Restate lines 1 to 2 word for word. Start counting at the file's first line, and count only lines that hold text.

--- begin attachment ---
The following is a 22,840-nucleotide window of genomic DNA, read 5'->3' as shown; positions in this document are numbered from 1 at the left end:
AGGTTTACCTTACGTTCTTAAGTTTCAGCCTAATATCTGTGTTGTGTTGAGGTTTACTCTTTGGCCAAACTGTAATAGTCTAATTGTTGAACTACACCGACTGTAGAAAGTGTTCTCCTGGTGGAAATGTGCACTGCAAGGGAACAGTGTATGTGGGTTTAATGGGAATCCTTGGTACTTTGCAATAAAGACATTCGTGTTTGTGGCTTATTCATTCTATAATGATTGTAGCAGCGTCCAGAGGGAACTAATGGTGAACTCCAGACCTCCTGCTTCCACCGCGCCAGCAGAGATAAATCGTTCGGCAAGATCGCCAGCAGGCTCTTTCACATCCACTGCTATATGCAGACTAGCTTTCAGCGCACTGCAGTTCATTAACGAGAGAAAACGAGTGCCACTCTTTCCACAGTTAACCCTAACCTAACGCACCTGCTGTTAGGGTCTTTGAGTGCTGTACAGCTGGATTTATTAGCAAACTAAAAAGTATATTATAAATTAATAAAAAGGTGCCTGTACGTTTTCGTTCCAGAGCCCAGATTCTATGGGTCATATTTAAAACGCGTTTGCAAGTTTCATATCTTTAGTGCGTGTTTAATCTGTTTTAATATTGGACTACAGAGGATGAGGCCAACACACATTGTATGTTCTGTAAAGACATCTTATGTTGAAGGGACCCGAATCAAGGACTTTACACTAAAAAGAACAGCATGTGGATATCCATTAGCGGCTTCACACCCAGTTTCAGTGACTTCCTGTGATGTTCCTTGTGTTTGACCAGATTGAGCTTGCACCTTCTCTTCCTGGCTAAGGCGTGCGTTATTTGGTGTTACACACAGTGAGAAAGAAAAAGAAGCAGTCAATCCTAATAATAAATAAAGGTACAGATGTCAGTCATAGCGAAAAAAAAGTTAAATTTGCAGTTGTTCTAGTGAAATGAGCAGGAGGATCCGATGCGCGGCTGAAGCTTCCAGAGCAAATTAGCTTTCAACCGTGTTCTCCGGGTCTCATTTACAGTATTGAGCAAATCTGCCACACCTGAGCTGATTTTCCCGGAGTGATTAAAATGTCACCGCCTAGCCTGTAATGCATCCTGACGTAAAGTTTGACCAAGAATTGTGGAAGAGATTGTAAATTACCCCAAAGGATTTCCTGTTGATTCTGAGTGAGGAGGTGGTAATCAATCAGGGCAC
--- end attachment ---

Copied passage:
The following is a 22,840-nucleotide window of genomic DNA, read 5'->3' as shown; positions in this document are numbered from 1 at the left end:
AGGTTTACCTTACGTTCTTAAGTTTCAGCCTAATATCTGTGTTGTGTTGAGGTTTACTCTTTGGCCAAACTGTAATAGTCTAATTGTTGAACTACACCGACTGTAGAAAGTGTTCTCCTGGTGGAAATGTGCACTGCAAGGGAACAGTGTATGTGGGTTTAATGGGAATCCTTGGTACTTTGCAATAAAGACATTCGTGTTTGTGGCTTATTCATTCTATAATGATTGTAGCAGCGTCCAGAGGGAACTAATGGTGAACTCCAGACCTCCTGCTTCCACCGCGCCAGCAGAGATAAATCGTTCGGCAAGATCGCCAGCAGGCTCTTTCACATCCACTGCTATATGCAGACTAGCTTTCAGCGCACTGCAGTTCATTAACGAGAGAAAACGAGTGCCACTCTTTCCACAGTTAACCCTAACCTAACGCACCTGCTGTTAGGGTCTTTGAGTGCTGTACAGCTGGATTTATTAGCAAACTAAAAAGTATATTATAAATTAATAAAAAGGTGCCTGTACGTTTTCGTTCCAGAGCCCAGATTCTATGGGTCATATTTAAAACGCGTTTGCAAGTTTCATATCTTTAGTGCGTGTTTAATCTGTTTTAATATTGGACTACAGAGGATGAGGCCAACACACATTGTATGTTCTGTAAAGACATCTTATGTTGAAGGGACCCGAATCAAGGACTTTACACTAAAAAGAACAGCATGTGGATATCCATTAGCGGCTTCACACCCAGTTTCAGTGACTTCCTGTGATGTTCCTTGTGTTTGACCAGATTGAGCTTGCACCTTCTCTTCCTGGCTAAGGCGTGCGTTATTTGGTGTTACACACAGTGAGAAAGAAAAAGAAGCAGTCAATCCTAATAATAAATAAAGGTACAGATGTCAGTCATAGCGAAAAAAAAGTTAAATTTGCAGTTGTTCTAGTGAAATGAGCAGGAGGATCCGATGCGCGGCTGAAGCTTCCAGAGCAAATTAGCTTTCAACCGTGTTCTCCGGGTCTCATTTACAGTATTGAGCAAATCTGCCACACCTGAGCTGATTTTCCCGGAGTGATTAAAATGTCACCGCCTAGCCTGTAATGCATCCTGACGTAAAGTTTGACCAAGAATTGTGGAAGAGATTGTAAATTACCCCAAAGGATTTCCTGTTGATTCTGAGTGAGGAGGTGGTAATCAATCAGGGCAC